Days of beauty
Notes on Hozhoni Days and finding a way home again

Days of beauty
Kirbie Bennett - 04/11/2024

When we write, we are always writing to an unknown future. I don’t care much for linear time, but it’s important to know that I am always writing to an Indigenous future. 

It’s a Saturday afternoon in the spring, and I’m on my way to the Hozhoni Days Pow Wow at Fort Lewis College. Earlier this morning, I received a text message from my grandfather Calvin. The text from shicheii read: “Hello grandson, I’ll be at Fort Lewis College today for the Gourd Dance.” He then invited me to attend it with him. I don’t think I’ve been to a pow wow with my grandfather since I was a child. Now I can transport myself back to childhood this afternoon with my grandfather at the Whalen Gym on campus. This is one reason why I advocate for living non-linearly. 

Since 1966, Indigenous students at Fort Lewis have been organizing the Hozhoni Days Pow Wow. By the mid-1960s, Indigenous folks were reclaiming sovereignty and proudly celebrating our heritage. Red Power was on the rise, especially on college campuses. “Around that time, you see a lot of Native students going to school to be Americans, without the Indian attachment,” Clyde Benally, an FLC alumnus and the “Father of Hozhoni Days,” said in a video released by the college. The pow wows were meant to reconnect Native students to their Indigeneity, resulting in the longest-running cultural celebration at Fort Lewis.  

In Diné, the word “Hozhoni” means “beautiful,” so the pow wow’s name translates to “Days of Beauty,” and that is exactly what you see from the mesa that holds the campus, with Durango and the La Plata Mountains in view. Beauty is blooming all around, the blue and green shine brighter, and the sun takes her time these days, admiring the season’s return. 

Inside Whalen Gym, Native folks from different Nations walk around in shawls and ceremonial regalia; it’s a swirl of sky blue, sunset orange and earthy red. I am home within a home. The drums are pounding, and I scan the bleachers for my grandfather. I see him seated up at the top, his faded cowboy hat prominent. He’s reclined, like he’s been attending Hozhoni Days since it started. While he’s been to many pow wows in Indian Country throughout his life, this is actually his first time at the college event.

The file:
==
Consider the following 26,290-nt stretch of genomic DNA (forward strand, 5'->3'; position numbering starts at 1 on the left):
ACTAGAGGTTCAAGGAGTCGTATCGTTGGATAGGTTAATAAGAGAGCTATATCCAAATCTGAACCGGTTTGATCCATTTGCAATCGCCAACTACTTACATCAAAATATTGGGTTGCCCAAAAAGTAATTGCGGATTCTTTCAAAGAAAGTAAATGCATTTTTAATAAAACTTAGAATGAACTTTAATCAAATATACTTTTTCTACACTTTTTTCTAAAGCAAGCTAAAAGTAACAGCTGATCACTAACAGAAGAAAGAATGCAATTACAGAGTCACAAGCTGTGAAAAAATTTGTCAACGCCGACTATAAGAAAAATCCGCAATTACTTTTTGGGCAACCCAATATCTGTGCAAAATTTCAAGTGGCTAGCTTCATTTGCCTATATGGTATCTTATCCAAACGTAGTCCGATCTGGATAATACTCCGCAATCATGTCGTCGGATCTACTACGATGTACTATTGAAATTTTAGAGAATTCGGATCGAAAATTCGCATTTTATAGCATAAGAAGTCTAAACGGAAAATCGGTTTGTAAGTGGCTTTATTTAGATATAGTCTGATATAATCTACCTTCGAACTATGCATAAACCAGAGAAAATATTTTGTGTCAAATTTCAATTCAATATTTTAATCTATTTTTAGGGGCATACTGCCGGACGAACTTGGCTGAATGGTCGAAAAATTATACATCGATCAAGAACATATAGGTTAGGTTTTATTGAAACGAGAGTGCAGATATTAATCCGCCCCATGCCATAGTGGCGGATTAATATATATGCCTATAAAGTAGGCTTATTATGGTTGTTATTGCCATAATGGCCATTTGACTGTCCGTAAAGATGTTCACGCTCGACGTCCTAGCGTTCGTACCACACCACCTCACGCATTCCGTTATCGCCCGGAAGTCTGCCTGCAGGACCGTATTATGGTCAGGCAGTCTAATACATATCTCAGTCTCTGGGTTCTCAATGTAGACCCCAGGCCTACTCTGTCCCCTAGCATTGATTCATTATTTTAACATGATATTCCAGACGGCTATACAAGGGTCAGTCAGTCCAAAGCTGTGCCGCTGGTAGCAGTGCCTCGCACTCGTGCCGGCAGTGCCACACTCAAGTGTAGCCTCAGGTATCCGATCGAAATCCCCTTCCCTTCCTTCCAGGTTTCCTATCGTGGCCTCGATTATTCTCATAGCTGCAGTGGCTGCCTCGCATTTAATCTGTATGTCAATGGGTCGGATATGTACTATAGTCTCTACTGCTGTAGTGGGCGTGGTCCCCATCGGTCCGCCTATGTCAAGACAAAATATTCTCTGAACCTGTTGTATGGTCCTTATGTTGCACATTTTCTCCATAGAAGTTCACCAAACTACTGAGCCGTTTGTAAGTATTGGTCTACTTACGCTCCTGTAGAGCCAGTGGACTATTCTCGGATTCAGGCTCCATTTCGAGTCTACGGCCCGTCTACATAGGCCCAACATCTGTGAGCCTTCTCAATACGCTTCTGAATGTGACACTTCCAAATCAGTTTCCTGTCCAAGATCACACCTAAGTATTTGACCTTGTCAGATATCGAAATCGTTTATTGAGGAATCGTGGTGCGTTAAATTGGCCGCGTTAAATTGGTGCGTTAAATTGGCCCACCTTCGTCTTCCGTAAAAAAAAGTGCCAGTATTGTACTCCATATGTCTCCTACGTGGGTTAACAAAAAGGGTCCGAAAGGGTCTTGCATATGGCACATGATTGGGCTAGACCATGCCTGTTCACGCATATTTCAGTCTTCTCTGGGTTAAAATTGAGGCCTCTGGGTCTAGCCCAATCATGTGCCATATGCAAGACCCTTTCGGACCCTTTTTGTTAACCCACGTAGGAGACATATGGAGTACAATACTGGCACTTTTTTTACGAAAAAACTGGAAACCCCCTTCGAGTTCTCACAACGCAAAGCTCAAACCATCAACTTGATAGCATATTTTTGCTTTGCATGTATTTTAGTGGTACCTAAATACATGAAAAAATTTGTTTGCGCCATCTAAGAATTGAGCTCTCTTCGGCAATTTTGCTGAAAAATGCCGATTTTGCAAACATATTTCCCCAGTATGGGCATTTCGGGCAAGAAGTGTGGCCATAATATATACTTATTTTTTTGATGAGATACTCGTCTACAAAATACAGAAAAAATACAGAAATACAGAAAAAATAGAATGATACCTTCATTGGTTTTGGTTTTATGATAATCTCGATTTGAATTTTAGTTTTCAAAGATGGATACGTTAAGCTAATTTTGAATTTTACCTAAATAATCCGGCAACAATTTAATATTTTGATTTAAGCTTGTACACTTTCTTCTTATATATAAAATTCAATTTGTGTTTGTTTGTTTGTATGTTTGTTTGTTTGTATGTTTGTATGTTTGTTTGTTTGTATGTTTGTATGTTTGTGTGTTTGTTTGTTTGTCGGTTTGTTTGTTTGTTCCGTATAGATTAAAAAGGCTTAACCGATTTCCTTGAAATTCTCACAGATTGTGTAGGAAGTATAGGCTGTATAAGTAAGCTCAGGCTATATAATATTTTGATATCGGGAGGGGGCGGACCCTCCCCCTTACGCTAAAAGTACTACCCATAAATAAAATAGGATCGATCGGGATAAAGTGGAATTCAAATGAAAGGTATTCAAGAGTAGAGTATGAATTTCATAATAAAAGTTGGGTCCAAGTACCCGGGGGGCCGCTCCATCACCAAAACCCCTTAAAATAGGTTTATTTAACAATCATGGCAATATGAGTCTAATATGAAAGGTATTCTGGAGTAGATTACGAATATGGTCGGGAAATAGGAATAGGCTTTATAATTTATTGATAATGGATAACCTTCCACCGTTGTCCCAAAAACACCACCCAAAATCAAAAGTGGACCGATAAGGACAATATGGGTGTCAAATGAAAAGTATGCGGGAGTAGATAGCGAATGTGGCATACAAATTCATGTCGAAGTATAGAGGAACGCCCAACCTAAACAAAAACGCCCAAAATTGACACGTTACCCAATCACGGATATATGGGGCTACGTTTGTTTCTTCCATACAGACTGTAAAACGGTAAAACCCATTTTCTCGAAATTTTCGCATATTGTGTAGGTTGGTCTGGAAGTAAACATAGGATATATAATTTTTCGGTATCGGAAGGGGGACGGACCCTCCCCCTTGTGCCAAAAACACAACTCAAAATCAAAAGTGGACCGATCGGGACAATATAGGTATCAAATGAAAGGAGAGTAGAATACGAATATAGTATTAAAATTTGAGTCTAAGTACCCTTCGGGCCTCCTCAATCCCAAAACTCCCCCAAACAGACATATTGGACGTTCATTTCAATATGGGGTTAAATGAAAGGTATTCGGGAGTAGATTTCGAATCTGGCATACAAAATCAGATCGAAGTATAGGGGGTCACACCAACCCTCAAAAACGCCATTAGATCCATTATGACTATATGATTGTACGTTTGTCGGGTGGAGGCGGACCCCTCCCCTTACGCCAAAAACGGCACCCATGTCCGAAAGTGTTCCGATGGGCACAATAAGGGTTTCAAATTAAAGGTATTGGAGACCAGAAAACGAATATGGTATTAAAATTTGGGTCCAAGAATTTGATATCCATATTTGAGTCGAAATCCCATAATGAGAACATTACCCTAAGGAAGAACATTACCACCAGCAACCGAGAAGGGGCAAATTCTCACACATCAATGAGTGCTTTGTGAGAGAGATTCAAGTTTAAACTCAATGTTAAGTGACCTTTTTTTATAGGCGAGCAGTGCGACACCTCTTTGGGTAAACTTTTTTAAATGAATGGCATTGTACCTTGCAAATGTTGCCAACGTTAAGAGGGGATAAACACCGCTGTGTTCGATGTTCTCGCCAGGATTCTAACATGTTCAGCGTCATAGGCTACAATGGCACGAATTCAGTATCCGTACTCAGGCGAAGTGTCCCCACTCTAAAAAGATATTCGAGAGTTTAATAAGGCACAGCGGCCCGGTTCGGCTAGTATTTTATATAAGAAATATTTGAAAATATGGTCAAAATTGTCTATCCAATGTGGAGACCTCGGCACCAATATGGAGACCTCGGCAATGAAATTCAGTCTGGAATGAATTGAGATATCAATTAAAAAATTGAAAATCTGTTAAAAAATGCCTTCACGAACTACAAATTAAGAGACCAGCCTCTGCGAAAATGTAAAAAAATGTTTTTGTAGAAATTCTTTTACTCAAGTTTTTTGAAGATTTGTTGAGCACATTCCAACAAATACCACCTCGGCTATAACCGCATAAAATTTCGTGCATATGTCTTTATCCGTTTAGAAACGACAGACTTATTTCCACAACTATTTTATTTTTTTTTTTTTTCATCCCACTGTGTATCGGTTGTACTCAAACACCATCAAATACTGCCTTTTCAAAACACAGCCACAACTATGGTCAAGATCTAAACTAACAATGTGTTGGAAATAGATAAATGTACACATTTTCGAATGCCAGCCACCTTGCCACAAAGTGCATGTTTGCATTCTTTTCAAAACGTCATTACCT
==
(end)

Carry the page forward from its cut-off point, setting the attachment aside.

Usually, the gourd dance introduces the pow wow’s grand entry, and there’s a few more gourd songs left for us to watch. “The drums are a little too loud in here,” my grandfather says. “I like to hear the singing.” He says something about how the words are medicine, and it’s all medicine, really, but I can’t entirely hear him because the drums are giants stomping the floor. The dancers mostly remain in place, holding feather fans and rattles, moving gently in rhythm to the music. To witness a gourd dance means listening. You’re listening to the dancing, to the chanting and drumming. You’re listening to the colors, you’re listening to the earth. 

My grandfather drove from Arizona to be here, and in the crowd on the gym floor, I see one of my cousins with a feather fan and gourd, chanting along. He drove from Albuquerque to be here. And all around me I know other Indigenous folks traveled from other Nations, other states to be here. I like the way a pow wow brings different Nations together. We move through these cities in this land like they’re different rooms in a giant home we have always lived in. When the gourd dance ceremony ends, my grandfather is ready to head back to Arizona. I tell him I’m staying for The Grand Entry, so we say bye; he tells me he loves me in that Navajo way with a strong hug and words of affection in Diné, and I am a child again: borders are meaningless, and time is non-linear. 

And then, The Grand Entry starts. The drums rise up. The dancers start moving in through the gym doors. Colors of sky and earth decorate the dancers’ outfits. The singing and drumming greet the dancers, a mixture of young and old, all moving with grace. I watch the dancers, and there are moments when the procession feels endless, generations of Indigenous people returning in one room, and that makes me smile. It feels like we will live forever. When I say I’m writing to an Indigenous future, this endless flow of Indigeneity is what I’m thinking about. 

The dancing comes to a pause, letting the master of ceremonies say a prayer; they are words of grace about resiliency and sacrifice. Near the end of the prayer, the emcee says, “May we all return home.” And after I leave the event, I’m still thinking about those words. I want those words to reach Gaza. I hope our prayers talk to theirs in Palestine, in all occupied territories, and I hope someday we find the answer because we all dream of liberation and healing. At the end of the day, I am only bones and prayers. My heart is drumming, singing: May we all return home, may our songs never end. 

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